The Case for Political Correctness and Against the Jahiliyyah Inside All of Us

By Zainab Khan

Today’s world is a politically correct (PC) world. In order to be socially “accepted,” we choose our words based on what the “Politically Correct” have decided is acceptable for us to say. Unfortunately, many people have come out against being politically correct in a defense of not “overthinking” words.  Words are just words, and even the worst of words lose their meanings over time, right?

So, for example, when we (used to) say “That’s SO gay,” we aren’t meaning to offend individuals who identify as gay, right? We just mean to say, “That’s SO dumb.” But, it doesn’t work like that. Our choice of words matter very much.

Although many of us defiantly shrug them off, Alhamdulillah for the PC Police. Alhamdulillah that we have those who think about what words we should be using for those of us who choose not to.

You’d be hard-pressed to find a Muslim who hasn’t heard the hadith that describes when a companion of the Prophet Muhammad (SAWS) referred to Bilal (RA) as the “son of a black woman.” Hurt at the comment, Bilal (RA) expressed his grief to Muhammad (SAW), and our Prophet reprimanded the companion by saying that he “still had some jahiliyyah inside of him,” jahiliyyah referring both to pre-Islamic Arabia, and more generally, the state of being in the absence of Divine Guidance.

In a few short words, Alhamdulillah, Muhammad (SAWS) was able to covey what the PC-Police have been wanting us to understand for decades: However divorced certain words are from past connotations, words do come with histories, contexts and social realities — whether we choose to be cognizant of this fact or not.

The vocabulary we choose is always a reflection and reinforcement of a word’s past – social, cultural, and historical. When Muhammad (SAWS) refers to the “jahiliyyah inside” of the companion, he is referring to the pre-Islamic society, culture and history of ignorance.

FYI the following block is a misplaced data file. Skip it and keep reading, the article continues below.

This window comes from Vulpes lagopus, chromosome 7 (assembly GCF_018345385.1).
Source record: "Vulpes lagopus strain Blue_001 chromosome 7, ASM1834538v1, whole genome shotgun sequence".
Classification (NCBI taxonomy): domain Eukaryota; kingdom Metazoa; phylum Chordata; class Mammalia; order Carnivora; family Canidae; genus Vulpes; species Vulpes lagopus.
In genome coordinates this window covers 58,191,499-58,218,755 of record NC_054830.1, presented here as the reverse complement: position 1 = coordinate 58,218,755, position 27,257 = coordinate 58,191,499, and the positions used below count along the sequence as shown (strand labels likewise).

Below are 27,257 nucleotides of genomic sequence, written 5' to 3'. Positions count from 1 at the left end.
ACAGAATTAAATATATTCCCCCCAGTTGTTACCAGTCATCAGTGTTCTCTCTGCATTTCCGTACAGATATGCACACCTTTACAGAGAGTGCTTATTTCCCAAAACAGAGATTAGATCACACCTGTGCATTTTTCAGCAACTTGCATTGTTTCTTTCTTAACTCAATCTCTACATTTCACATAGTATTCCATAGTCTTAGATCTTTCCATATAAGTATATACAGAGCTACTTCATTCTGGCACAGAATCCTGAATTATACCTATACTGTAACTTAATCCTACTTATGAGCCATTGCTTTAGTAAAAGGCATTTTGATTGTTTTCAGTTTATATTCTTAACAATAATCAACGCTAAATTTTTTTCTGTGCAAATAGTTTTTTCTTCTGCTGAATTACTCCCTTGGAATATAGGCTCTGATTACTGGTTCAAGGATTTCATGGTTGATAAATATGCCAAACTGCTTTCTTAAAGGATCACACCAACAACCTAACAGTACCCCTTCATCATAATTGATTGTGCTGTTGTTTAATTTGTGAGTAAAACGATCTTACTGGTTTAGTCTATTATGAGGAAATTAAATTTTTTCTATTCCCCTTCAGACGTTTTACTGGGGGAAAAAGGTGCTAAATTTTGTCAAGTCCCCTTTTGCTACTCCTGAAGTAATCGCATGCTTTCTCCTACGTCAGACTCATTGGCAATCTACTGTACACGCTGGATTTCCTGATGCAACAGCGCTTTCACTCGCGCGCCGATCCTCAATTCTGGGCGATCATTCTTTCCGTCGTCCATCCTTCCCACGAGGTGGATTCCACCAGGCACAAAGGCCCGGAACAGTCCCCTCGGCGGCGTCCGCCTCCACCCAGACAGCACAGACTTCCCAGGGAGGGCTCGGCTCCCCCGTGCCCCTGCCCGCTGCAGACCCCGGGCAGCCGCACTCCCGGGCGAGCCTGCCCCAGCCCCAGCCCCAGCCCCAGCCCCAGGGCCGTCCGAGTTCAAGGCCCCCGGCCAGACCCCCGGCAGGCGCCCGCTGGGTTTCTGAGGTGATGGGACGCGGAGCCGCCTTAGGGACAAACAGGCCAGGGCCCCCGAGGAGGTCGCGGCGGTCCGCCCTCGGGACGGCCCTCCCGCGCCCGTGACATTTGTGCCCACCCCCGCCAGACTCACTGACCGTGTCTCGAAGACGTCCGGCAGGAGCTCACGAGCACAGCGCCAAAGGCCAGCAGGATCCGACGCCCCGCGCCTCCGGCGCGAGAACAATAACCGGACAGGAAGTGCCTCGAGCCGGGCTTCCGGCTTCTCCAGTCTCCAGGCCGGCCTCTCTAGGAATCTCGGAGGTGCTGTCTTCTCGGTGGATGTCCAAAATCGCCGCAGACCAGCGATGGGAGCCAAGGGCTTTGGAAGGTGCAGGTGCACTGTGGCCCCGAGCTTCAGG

The outward choice of the companion’s words reflected on the inward state of his emaan (faith). Although the companion was a practicing Muslim, he still carried pre-Islamic characteristics inside of him. The companion’s use of skin color as a descriptor of Bilal (RA) reduced Bilal’s identity to that of a color, thereby ridding his person of its individuality.  The companion’s words reflected and brought to surface the historical, social and cultural oppressions still lingering in the Muslim community, and lingering in this companion, from jahiliyyah society.

Alhamdulillah, most of us have gotten quite good at recognizing the words we should and should not say (h/t to the PC-Police). However, the hadith referred to above asks us to go a little further. As mentioned earlier, jahiliyyah also refers to the state of being in absence of Divine Guidance. In order to open up ourselves fully to Divine Guidance, we must work hard to eradicate the jahiliyyah inside of us. Accordingly, after Muhammad (SAWS) approached him, the companion immediately recognized his fault and burst out into tears and asked Bilal (RA) for forgiveness.

Take note – the companion’s need to repent for his sins outweighed his need to defend his ego.

Most of the words we use will be the ones we learn from the environments around us. However, let’s not mistake routine, habit and the status quo as an excuse for willful ignorance. We must understand that in some cases, words that became status quo of our environments did so precisely because oppression had been normalized.

It is incumbent on all of us – at the very least for our own sake— to introspect critically about the words we choose to speak and think.

Zainab Khan is a recent graduate of Wesleyan University. Her interests include the South Asian and Middle Eastern diaspora networks, transnational youth movements, and more broadly, fashion and how it operates as a global discourse. You can follow her on Twitter @zaynman

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